This weekend I went to my college’s homecoming football game. I organized the first annual reunion for alumni of the marching band. Before you judge, the marching band at my college is really, really cool. Honestly.
About one hundred alumni turned out. One, who had been the conductor of the band in the 1960s, conducted the current band as they played our Alma Mater. As I watched him rehearse with the band I knew I was witnessing an important emotional moment. It might have been the sweeping gestures he used to conduct, which are rarely used today, or what he said when explained how he thought the music should flow.
The difference at the performance was huge. I had only heard it performed as a dirge. The alumnus added variations in the tempo and the volume that followed the words of the song. He made it sound grander and like a sentimental song from the early part of the 20th century that reflects on youth and love for your college.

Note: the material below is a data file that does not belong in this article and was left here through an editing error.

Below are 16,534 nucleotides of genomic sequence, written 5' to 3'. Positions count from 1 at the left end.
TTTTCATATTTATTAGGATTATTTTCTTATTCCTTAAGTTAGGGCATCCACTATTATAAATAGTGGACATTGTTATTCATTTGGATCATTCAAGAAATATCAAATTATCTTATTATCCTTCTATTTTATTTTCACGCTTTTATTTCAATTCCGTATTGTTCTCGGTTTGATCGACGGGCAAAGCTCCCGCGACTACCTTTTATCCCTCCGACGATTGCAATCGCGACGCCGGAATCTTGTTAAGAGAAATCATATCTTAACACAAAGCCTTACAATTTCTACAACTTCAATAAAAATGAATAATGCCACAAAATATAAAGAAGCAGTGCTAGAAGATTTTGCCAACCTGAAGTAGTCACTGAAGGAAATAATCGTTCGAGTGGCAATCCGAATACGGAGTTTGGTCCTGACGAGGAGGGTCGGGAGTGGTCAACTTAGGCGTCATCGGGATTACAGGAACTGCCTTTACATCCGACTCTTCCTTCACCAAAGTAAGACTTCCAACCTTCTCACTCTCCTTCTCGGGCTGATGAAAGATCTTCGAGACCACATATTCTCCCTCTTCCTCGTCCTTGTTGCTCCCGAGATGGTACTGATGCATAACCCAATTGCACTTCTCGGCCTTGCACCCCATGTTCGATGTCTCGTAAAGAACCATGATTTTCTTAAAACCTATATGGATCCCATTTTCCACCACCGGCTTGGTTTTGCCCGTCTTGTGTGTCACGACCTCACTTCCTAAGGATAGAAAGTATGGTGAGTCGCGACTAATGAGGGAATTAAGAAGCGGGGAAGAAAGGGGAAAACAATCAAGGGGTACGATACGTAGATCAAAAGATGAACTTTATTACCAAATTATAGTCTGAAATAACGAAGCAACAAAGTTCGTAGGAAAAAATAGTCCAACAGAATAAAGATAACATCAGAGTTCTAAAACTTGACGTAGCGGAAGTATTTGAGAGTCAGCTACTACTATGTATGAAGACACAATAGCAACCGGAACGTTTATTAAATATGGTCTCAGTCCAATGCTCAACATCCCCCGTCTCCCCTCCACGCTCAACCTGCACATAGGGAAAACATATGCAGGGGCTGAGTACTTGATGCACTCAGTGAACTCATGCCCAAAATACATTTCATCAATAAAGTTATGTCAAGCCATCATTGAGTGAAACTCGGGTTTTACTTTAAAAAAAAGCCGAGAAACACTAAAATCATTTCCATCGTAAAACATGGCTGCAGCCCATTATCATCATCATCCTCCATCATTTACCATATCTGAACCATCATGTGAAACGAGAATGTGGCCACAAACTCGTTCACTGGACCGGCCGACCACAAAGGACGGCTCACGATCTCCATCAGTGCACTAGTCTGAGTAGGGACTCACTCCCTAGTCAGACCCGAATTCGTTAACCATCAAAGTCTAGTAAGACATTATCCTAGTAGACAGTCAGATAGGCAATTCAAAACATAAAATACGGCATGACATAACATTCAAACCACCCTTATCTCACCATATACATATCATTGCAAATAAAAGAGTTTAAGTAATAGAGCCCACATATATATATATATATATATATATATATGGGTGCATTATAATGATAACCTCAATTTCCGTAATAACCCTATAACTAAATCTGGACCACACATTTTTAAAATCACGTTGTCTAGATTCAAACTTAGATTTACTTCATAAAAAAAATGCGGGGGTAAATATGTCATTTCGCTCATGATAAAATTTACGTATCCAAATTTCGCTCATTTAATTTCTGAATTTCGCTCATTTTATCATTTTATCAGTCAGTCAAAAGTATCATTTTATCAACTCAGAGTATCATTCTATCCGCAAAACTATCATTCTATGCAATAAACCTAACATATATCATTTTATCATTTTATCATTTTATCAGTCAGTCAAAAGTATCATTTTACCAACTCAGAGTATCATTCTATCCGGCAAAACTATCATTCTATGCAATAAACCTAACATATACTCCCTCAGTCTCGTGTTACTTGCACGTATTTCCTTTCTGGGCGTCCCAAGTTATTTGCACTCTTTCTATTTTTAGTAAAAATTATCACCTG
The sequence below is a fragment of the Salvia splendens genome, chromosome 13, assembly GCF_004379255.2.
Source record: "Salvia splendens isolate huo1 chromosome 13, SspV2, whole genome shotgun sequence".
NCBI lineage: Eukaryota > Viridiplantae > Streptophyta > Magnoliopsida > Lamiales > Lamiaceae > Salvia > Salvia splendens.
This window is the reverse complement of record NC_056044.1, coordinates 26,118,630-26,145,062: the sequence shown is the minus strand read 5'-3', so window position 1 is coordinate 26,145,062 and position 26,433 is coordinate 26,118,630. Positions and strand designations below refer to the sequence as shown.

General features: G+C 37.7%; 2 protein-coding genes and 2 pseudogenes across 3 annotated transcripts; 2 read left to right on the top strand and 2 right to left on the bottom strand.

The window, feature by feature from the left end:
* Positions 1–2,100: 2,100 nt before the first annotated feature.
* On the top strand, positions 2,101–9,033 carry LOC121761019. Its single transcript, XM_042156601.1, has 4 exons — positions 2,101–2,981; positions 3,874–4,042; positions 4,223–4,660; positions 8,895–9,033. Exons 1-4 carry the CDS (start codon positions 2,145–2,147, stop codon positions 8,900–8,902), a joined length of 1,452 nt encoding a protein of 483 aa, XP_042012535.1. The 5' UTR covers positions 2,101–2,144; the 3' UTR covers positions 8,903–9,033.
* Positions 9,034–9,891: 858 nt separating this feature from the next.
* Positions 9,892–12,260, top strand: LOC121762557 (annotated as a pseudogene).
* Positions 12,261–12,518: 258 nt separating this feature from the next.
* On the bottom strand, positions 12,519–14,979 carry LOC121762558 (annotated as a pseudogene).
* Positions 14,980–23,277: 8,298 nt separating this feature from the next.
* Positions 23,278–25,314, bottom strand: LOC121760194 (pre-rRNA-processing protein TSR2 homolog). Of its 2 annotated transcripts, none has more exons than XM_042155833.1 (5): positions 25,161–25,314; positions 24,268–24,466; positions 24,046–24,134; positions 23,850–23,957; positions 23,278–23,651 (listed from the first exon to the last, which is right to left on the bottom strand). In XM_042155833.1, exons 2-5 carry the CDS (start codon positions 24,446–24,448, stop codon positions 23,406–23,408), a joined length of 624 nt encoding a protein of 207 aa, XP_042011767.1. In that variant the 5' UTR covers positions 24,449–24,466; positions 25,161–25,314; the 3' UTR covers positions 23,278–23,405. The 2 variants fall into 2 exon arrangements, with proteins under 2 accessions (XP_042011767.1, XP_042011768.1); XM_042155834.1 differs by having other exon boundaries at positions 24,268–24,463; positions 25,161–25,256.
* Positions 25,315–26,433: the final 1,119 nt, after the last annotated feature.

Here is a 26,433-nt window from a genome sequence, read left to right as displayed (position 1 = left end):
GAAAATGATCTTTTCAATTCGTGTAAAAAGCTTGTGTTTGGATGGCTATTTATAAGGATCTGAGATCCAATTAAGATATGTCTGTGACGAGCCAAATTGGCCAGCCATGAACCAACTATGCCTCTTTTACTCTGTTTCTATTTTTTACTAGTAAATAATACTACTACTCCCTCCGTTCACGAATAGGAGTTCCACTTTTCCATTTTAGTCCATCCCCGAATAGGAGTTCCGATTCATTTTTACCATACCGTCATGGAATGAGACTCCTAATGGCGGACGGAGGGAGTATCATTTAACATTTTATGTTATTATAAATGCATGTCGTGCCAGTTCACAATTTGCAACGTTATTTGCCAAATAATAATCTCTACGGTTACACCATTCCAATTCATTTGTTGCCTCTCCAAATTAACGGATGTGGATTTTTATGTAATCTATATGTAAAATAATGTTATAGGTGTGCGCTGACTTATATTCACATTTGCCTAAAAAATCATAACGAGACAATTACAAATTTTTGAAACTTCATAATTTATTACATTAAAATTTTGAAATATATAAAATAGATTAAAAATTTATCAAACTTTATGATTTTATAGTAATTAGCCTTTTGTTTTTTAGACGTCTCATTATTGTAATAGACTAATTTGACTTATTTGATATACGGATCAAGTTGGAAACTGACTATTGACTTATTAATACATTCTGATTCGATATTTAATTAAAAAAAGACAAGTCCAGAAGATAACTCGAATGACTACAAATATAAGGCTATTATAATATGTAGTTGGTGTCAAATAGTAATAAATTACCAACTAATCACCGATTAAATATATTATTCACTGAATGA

As I watched, the writer in me struggled to capture the emotion behind what I was seeing. I knew that the beauty of this moment was in the love for the music that the conductor and the band were feeling. And I knew I needed to act fast, this would probably only happen twice – first at the rehearsal before the game and then the actual game itself.
On my way home I reflected on what I had just done. Authors need to be able to separate the extraordinary from the day-to-day and explain it in a way that reaches people deeply… just like that music reached me.